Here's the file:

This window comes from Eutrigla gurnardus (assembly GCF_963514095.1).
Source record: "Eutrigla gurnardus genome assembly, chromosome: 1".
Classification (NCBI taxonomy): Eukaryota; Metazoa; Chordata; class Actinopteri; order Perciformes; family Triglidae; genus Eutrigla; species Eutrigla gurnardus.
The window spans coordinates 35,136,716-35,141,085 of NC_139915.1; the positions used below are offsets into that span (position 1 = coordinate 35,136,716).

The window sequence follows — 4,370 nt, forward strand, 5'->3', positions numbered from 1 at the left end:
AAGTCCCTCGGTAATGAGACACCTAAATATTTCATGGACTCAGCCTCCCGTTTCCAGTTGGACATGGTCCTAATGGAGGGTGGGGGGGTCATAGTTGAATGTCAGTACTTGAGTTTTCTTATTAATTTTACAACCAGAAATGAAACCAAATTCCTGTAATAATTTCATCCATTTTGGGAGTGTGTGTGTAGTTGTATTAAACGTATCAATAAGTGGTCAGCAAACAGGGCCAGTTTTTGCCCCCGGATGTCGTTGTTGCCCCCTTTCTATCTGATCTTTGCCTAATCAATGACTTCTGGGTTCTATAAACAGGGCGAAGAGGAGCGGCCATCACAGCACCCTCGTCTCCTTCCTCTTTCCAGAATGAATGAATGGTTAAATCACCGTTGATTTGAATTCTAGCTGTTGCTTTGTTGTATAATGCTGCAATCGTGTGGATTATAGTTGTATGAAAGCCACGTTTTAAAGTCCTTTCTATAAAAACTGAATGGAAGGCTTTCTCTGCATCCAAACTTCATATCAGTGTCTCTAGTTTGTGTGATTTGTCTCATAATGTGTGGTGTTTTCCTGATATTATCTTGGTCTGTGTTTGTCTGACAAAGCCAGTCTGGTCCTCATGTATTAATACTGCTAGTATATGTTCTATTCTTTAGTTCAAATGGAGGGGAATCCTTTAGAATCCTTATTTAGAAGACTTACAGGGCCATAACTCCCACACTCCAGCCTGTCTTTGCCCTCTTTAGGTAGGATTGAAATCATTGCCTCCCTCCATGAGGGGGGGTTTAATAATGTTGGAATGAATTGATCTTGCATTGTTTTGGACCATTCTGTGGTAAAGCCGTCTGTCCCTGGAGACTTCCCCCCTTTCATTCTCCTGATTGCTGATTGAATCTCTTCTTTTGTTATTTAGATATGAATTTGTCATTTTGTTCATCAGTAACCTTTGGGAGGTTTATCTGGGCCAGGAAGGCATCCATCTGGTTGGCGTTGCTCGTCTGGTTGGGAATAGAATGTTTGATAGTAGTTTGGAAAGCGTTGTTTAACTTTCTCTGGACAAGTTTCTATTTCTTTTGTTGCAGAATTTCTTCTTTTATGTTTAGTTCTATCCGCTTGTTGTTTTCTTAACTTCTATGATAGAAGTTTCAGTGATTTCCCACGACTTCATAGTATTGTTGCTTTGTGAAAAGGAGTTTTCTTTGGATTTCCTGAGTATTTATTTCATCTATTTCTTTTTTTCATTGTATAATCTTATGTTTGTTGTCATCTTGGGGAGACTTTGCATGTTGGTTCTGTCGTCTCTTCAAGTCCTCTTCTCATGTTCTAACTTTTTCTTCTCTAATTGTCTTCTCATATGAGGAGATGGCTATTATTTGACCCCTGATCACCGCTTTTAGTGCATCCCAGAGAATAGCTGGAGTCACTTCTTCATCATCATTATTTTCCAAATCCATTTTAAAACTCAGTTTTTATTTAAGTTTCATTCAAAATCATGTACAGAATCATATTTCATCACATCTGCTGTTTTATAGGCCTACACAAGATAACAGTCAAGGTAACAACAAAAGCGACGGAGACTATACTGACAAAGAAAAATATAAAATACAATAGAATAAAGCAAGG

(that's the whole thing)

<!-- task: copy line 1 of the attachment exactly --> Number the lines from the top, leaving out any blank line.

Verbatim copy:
This window comes from Eutrigla gurnardus (assembly GCF_963514095.1).